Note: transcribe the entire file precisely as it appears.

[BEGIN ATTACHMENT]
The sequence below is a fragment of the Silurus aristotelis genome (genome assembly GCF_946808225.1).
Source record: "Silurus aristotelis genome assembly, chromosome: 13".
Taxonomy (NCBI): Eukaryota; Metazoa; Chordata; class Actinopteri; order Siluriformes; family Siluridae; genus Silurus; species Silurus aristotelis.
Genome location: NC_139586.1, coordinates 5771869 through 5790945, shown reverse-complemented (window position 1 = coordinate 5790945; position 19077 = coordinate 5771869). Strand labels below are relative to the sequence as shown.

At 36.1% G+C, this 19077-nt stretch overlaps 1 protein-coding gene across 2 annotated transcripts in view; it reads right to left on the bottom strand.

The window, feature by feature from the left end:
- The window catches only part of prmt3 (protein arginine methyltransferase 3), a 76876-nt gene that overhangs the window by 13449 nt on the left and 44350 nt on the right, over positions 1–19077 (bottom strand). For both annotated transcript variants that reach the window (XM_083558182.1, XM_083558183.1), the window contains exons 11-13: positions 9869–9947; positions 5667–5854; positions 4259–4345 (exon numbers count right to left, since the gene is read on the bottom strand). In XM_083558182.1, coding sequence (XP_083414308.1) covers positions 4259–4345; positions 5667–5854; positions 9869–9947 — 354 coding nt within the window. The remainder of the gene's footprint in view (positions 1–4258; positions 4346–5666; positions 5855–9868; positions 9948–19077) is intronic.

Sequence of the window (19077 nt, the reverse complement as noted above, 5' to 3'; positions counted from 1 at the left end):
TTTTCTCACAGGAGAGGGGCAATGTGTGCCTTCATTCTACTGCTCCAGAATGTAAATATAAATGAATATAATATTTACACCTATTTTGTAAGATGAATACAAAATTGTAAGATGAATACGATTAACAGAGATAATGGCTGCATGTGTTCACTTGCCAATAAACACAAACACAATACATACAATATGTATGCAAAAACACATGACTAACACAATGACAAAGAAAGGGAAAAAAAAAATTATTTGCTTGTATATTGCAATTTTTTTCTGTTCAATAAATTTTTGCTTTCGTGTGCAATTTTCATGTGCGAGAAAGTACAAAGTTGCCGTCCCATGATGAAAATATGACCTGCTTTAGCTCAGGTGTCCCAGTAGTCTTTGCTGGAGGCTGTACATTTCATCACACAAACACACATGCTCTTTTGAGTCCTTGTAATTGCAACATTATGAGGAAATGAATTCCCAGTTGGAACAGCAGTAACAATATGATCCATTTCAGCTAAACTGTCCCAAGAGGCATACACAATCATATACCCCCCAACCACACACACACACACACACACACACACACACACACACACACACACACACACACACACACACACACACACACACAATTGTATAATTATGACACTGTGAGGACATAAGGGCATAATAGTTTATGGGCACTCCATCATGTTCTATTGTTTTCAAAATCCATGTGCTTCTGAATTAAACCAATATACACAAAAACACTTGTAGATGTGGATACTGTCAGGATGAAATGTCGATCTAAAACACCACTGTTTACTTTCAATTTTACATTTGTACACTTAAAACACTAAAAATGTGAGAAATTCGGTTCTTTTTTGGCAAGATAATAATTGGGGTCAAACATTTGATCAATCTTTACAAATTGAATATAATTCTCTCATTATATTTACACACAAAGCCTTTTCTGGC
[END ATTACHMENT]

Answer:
The sequence below is a fragment of the Silurus aristotelis genome (genome assembly GCF_946808225.1).
Source record: "Silurus aristotelis genome assembly, chromosome: 13".
Taxonomy (NCBI): Eukaryota; Metazoa; Chordata; class Actinopteri; order Siluriformes; family Siluridae; genus Silurus; species Silurus aristotelis.
Genome location: NC_139586.1, coordinates 5771869 through 5790945, shown reverse-complemented (window position 1 = coordinate 5790945; position 19077 = coordinate 5771869). Strand labels below are relative to the sequence as shown.

At 36.1% G+C, this 19077-nt stretch overlaps 1 protein-coding gene across 2 annotated transcripts in view; it reads right to left on the bottom strand.

The window, feature by feature from the left end:
- The window catches only part of prmt3 (protein arginine methyltransferase 3), a 76876-nt gene that overhangs the window by 13449 nt on the left and 44350 nt on the right, over positions 1–19077 (bottom strand). For both annotated transcript variants that reach the window (XM_083558182.1, XM_083558183.1), the window contains exons 11-13: positions 9869–9947; positions 5667–5854; positions 4259–4345 (exon numbers count right to left, since the gene is read on the bottom strand). In XM_083558182.1, coding sequence (XP_083414308.1) covers positions 4259–4345; positions 5667–5854; positions 9869–9947 — 354 coding nt within the window. The remainder of the gene's footprint in view (positions 1–4258; positions 4346–5666; positions 5855–9868; positions 9948–19077) is intronic.

Sequence of the window (19077 nt, the reverse complement as noted above, 5' to 3'; positions counted from 1 at the left end):
TTTTCTCACAGGAGAGGGGCAATGTGTGCCTTCATTCTACTGCTCCAGAATGTAAATATAAATGAATATAATATTTACACCTATTTTGTAAGATGAATACAAAATTGTAAGATGAATACGATTAACAGAGATAATGGCTGCATGTGTTCACTTGCCAATAAACACAAACACAATACATACAATATGTATGCAAAAACACATGACTAACACAATGACAAAGAAAGGGAAAAAAAAAATTATTTGCTTGTATATTGCAATTTTTTTCTGTTCAATAAATTTTTGCTTTCGTGTGCAATTTTCATGTGCGAGAAAGTACAAAGTTGCCGTCCCATGATGAAAATATGACCTGCTTTAGCTCAGGTGTCCCAGTAGTCTTTGCTGGAGGCTGTACATTTCATCACACAAACACACATGCTCTTTTGAGTCCTTGTAATTGCAACATTATGAGGAAATGAATTCCCAGTTGGAACAGCAGTAACAATATGATCCATTTCAGCTAAACTGTCCCAAGAGGCATACACAATCATATACCCCCCAACCACACACACACACACACACACACACACACACACACACACACACACACACACACACACACACACACACACACACAATTGTATAATTATGACACTGTGAGGACATAAGGGCATAATAGTTTATGGGCACTCCATCATGTTCTATTGTTTTCAAAATCCATGTGCTTCTGAATTAAACCAATATACACAAAAACACTTGTAGATGTGGATACTGTCAGGATGAAATGTCGATCTAAAACACCACTGTTTACTTTCAATTTTACATTTGTACACTTAAAACACTAAAAATGTGAGAAATTCGGTTCTTTTTTGGCAAGATAATAATTGGGGTCAAACATTTGATCAATCTTTACAAATTGAATATAATTCTCTCATTATATTTACACACAAAGCCTTTTCTGGC